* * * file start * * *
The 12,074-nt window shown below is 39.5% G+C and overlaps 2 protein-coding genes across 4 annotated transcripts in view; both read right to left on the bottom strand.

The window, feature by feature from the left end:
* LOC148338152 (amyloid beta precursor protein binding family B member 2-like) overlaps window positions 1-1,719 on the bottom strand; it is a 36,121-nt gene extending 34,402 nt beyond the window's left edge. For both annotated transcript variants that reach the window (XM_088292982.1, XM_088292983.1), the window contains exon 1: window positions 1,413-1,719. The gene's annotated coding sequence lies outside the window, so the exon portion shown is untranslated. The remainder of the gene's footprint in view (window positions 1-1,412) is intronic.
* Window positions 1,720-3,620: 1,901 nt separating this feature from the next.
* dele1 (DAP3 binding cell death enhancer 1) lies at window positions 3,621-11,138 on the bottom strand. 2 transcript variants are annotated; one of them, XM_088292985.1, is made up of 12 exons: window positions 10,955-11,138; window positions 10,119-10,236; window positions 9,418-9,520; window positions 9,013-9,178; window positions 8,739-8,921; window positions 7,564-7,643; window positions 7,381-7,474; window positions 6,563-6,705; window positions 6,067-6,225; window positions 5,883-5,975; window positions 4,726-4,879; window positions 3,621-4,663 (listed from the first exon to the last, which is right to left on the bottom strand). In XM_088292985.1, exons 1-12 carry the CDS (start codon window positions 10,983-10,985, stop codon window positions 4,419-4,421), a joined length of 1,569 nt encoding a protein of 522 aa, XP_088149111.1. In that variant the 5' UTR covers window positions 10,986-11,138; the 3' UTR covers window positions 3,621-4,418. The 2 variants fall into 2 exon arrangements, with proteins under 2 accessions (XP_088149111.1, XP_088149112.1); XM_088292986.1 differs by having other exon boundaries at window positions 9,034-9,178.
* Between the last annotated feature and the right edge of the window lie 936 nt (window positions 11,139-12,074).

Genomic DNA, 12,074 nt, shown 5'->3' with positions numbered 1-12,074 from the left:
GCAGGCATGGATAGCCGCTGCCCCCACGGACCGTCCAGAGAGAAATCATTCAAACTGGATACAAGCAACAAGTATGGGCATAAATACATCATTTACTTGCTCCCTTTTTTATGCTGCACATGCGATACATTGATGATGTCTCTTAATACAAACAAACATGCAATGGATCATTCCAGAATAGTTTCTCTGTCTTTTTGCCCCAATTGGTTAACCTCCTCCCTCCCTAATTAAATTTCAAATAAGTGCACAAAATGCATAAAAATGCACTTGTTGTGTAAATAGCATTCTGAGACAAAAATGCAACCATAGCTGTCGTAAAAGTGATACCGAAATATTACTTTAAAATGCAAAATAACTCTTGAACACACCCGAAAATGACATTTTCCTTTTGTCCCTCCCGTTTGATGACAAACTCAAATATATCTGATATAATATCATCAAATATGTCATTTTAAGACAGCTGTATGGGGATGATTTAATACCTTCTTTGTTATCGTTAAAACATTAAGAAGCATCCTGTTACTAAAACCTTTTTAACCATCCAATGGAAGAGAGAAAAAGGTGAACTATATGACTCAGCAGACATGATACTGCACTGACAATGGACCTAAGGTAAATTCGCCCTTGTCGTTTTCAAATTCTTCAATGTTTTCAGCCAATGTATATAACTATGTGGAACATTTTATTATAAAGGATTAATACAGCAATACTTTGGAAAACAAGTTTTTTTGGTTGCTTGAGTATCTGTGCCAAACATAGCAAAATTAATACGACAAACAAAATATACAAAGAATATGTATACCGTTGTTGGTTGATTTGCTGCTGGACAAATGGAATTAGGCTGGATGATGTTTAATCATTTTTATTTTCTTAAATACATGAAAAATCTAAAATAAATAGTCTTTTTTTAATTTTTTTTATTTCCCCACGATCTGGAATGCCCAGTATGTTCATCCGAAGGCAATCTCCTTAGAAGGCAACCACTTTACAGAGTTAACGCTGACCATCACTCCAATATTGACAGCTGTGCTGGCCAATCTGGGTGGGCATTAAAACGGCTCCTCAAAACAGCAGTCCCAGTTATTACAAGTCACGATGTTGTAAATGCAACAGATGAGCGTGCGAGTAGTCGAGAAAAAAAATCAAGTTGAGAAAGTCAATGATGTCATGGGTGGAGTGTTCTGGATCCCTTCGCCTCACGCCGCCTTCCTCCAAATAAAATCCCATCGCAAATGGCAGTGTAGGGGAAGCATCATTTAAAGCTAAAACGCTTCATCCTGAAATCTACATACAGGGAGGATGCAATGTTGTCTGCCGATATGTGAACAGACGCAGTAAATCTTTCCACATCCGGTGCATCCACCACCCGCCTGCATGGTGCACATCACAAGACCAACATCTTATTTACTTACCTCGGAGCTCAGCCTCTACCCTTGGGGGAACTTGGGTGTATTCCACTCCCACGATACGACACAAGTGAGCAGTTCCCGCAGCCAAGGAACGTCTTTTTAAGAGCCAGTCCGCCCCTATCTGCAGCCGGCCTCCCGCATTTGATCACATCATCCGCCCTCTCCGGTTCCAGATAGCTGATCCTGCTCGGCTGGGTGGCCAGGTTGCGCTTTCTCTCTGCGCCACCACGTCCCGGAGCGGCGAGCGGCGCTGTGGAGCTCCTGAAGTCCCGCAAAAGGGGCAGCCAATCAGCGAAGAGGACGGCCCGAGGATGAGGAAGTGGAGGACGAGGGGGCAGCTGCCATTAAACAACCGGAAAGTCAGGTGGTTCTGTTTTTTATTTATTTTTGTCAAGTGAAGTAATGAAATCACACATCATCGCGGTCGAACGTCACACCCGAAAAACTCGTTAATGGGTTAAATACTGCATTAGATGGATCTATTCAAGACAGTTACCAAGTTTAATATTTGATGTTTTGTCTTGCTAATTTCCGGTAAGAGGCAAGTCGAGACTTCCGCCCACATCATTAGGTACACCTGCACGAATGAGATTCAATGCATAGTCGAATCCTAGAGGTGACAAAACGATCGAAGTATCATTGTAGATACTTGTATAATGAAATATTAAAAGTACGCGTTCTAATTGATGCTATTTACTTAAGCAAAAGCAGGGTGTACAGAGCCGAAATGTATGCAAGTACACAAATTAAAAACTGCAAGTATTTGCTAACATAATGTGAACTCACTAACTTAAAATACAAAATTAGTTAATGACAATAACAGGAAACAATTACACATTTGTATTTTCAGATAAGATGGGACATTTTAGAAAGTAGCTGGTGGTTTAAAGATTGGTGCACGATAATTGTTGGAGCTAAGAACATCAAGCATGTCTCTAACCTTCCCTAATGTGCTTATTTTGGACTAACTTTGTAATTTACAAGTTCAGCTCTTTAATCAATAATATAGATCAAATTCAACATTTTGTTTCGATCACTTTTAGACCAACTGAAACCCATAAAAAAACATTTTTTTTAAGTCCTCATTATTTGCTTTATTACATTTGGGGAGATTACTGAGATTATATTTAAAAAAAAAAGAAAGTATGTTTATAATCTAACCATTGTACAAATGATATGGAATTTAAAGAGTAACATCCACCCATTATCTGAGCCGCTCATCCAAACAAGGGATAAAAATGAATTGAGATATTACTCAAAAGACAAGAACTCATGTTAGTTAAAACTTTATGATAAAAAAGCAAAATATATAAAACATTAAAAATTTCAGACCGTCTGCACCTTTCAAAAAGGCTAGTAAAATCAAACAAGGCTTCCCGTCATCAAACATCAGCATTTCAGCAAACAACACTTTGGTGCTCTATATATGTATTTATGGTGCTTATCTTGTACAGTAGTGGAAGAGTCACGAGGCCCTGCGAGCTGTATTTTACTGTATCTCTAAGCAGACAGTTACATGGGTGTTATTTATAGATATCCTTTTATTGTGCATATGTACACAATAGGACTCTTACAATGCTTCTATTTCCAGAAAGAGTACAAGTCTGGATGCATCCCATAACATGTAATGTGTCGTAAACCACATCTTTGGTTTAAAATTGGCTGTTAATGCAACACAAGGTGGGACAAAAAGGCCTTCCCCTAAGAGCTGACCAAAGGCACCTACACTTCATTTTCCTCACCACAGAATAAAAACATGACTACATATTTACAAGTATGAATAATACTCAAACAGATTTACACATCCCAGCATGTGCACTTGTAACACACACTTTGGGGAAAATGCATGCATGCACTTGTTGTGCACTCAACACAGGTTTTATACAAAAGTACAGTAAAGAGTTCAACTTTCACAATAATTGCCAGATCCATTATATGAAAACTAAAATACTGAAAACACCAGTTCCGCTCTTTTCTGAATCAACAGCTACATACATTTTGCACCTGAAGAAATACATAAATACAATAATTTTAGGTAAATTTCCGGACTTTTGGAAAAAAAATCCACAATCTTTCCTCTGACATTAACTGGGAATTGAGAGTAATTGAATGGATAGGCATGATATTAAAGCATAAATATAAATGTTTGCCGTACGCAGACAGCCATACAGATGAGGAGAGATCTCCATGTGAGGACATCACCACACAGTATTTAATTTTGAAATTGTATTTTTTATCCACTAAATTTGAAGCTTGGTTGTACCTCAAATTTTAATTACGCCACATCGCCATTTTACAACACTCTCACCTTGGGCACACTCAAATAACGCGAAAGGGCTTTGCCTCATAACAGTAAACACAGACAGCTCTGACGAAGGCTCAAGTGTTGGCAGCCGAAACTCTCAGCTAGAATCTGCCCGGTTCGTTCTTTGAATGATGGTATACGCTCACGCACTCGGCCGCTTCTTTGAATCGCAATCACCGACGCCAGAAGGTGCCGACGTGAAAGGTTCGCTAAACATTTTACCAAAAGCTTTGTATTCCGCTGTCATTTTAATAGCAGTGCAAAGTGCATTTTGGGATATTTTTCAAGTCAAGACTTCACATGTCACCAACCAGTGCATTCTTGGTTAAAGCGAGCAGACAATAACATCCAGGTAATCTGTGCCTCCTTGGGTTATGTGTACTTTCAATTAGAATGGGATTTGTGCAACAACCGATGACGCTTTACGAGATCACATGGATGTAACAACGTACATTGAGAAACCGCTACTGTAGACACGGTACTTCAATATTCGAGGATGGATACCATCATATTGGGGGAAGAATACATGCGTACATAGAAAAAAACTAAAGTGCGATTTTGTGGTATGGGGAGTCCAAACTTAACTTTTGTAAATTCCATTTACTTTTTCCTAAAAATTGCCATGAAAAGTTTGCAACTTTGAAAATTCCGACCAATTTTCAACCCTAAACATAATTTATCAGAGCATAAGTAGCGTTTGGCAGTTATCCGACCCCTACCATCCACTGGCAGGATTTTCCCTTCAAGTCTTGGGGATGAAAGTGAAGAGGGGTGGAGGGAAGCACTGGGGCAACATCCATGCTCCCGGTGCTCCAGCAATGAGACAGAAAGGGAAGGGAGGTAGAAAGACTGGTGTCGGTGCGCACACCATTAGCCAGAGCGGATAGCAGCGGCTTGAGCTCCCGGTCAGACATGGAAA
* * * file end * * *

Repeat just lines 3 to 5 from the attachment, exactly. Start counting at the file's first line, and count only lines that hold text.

* LOC148338152 (amyloid beta precursor protein binding family B member 2-like) overlaps window positions 1-1,719 on the bottom strand; it is a 36,121-nt gene extending 34,402 nt beyond the window's left edge. For both annotated transcript variants that reach the window (XM_088292982.1, XM_088292983.1), the window contains exon 1: window positions 1,413-1,719. The gene's annotated coding sequence lies outside the window, so the exon portion shown is untranslated. The remainder of the gene's footprint in view (window positions 1-1,412) is intronic.
* Window positions 1,720-3,620: 1,901 nt separating this feature from the next.
* dele1 (DAP3 binding cell death enhancer 1) lies at window positions 3,621-11,138 on the bottom strand. 2 transcript variants are annotated; one of them, XM_088292985.1, is made up of 12 exons: window positions 10,955-11,138; window positions 10,119-10,236; window positions 9,418-9,520; window positions 9,013-9,178; window positions 8,739-8,921; window positions 7,564-7,643; window positions 7,381-7,474; window positions 6,563-6,705; window positions 6,067-6,225; window positions 5,883-5,975; window positions 4,726-4,879; window positions 3,621-4,663 (listed from the first exon to the last, which is right to left on the bottom strand). In XM_088292985.1, exons 1-12 carry the CDS (start codon window positions 10,983-10,985, stop codon window positions 4,419-4,421), a joined length of 1,569 nt encoding a protein of 522 aa, XP_088149111.1. In that variant the 5' UTR covers window positions 10,986-11,138; the 3' UTR covers window positions 3,621-4,418. The 2 variants fall into 2 exon arrangements, with proteins under 2 accessions (XP_088149111.1, XP_088149112.1); XM_088292986.1 differs by having other exon boundaries at window positions 9,034-9,178.